Tolerance isn’t easy, especially when living with intolerance around us. Humour and art in all forms goes a long way to closing those gaps.

    Great post,


    • thedailygrime says :

      Thanks Eden!
      Racism is most definitely learned behaviour.As Dennis Leary very succinctly put it “I have a two year old. You know what he hates? Naps. That’s it. End of list.”
      I do sometimes encounter racism. I’m as pale as a white man can get and Hayley,my missus of 14 years, is Mauritian, so she’s a beautiful combination of Indian and African. We sometimes get disapproving looks when we walk down the street together. Britain being Britain, disapproving looks is as far as it goes most of the time though.
      Thanks for the note of approval. It means a great deal to me.

  2. Ned's Blog says :

    Really terrific post, Michael. The lessons of childhood are often the ones that have the most lasting effect and carry more meaning as we get older. I think because we learn the lessons one way a children, then in new ways as we gain more perspective and life experience with age. Clearly, the message of Mrs. Harvey has become more poignant. Thanks for sharing that so well.

    • thedailygrime says :

      Thanks Ned. I’m thinking of doing more posts about childhood experiences. They always seem to go down well. The power of nostalgia perhaps. That little bubble of time when Mrs Harvey made us read and discuss “I Am David” is a very solid and powerful memory for me. I’m glad that came across. I’m reading the book again now to see how it speaks to me now that I am a cynical and jaded 44 year old rather than a bright eyed and bushy tailed 11 year old. I’ll let you know how that goes.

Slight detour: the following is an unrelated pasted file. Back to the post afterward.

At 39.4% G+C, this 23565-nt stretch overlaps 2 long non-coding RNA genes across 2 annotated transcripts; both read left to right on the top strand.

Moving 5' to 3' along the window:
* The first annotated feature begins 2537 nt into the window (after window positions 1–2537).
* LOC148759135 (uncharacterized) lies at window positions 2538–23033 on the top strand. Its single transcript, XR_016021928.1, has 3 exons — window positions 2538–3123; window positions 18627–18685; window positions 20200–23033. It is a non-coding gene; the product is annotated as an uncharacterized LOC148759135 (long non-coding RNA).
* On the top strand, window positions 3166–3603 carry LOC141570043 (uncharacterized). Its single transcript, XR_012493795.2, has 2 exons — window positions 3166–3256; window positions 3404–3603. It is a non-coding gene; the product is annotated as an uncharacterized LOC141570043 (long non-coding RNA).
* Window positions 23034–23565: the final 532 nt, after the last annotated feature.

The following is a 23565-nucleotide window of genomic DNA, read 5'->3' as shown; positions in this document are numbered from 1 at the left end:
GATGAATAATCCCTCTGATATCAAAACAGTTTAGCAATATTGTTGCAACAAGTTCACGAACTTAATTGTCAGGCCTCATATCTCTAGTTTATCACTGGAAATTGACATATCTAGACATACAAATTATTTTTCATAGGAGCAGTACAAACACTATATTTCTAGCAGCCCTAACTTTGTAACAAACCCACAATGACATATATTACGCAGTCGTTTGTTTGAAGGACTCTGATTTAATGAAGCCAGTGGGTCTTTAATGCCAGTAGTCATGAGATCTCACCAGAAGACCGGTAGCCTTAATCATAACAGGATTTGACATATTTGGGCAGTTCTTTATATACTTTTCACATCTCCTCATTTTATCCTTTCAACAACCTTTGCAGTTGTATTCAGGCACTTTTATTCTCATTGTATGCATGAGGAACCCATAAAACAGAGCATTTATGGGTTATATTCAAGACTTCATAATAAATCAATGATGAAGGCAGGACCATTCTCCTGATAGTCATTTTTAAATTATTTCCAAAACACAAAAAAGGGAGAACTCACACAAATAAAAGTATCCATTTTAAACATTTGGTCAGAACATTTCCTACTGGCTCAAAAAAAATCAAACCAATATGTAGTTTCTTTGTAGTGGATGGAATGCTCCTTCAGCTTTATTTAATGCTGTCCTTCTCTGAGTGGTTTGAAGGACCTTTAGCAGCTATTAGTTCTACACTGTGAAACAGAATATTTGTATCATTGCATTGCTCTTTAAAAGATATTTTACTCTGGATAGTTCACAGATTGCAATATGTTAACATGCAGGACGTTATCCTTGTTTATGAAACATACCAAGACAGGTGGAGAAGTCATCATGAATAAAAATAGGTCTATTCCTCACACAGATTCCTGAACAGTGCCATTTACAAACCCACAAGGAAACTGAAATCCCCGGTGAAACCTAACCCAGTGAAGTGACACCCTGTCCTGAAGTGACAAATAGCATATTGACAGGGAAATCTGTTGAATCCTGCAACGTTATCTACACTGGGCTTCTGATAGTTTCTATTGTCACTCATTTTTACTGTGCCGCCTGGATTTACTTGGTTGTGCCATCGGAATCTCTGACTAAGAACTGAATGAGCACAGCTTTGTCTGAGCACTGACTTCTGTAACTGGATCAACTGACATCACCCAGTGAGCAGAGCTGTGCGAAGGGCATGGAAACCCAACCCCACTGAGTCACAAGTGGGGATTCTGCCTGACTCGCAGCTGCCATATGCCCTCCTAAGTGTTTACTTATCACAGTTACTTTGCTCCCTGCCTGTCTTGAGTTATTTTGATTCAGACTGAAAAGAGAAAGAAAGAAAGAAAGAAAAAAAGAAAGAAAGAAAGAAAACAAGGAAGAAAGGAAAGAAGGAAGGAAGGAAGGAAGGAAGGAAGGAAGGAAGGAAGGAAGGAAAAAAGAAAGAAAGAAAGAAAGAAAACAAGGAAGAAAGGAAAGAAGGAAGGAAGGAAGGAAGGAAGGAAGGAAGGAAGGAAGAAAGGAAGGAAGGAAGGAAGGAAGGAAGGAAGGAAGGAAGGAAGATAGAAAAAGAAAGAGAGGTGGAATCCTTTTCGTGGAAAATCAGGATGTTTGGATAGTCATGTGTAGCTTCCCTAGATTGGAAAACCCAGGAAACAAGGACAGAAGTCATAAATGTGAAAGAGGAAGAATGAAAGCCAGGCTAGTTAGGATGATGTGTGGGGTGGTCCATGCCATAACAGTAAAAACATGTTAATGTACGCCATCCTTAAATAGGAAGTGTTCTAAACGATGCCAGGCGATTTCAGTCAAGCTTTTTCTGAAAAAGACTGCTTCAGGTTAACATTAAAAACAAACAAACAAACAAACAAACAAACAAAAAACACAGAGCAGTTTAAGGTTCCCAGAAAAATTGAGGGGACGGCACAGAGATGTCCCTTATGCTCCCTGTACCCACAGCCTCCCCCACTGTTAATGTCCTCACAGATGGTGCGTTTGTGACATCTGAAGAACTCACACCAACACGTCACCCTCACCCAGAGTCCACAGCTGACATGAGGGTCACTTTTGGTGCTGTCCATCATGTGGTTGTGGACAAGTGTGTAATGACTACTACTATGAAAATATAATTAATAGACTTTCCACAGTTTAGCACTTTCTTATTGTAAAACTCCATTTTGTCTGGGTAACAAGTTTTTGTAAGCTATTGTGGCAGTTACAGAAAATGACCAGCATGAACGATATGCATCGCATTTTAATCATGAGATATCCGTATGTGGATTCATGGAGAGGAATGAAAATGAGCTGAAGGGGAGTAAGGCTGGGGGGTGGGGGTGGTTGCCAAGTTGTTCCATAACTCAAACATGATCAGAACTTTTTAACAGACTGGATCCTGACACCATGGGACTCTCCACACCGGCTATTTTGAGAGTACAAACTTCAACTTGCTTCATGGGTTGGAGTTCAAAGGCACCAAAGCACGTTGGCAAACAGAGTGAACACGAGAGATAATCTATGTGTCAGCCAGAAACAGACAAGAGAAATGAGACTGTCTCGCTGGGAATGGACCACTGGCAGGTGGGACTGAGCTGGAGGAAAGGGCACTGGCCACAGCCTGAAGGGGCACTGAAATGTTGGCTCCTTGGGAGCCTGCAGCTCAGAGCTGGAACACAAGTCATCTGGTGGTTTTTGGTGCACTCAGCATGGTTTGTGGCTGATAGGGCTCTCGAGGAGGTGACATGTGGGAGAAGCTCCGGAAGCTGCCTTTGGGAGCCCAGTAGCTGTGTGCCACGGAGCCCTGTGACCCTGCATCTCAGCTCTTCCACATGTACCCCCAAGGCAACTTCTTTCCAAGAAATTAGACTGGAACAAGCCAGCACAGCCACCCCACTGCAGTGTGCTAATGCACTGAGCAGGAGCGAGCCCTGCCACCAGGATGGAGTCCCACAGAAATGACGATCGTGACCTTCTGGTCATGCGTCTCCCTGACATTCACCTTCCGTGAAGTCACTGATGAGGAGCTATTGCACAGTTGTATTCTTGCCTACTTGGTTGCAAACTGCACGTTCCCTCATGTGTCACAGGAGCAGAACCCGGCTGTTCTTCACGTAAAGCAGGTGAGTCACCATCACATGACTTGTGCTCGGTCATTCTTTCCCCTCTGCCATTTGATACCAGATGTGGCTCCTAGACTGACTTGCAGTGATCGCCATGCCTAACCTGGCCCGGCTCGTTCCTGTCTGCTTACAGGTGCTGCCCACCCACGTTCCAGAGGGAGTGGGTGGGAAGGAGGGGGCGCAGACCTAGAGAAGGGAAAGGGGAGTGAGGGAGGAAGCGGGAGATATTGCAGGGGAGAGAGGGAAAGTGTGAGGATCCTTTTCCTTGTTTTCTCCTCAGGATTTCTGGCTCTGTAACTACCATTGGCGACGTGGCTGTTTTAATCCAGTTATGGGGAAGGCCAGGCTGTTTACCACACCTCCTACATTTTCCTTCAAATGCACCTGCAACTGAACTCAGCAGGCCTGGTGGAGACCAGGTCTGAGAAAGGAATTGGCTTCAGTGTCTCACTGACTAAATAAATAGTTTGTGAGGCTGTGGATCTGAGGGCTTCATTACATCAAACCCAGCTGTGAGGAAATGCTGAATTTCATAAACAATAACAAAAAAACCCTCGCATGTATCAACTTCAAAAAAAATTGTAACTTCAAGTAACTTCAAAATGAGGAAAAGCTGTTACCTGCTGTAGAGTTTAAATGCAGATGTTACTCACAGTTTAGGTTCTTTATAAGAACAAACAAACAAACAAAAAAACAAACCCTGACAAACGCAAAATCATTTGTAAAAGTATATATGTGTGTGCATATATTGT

Thanks for commenting. It’s nice to get the opinion of actual professional writers like you and Eden. It helps me look my agent in the eye with a straight face when we meet up.

      • Ned's Blog says :

        I’ll look forward to reading those childhood musings. I think you’re right about the nostalgia; there are certain experiences we all share as kids that transcend generations or geographic location.

        Well done as always, Mike.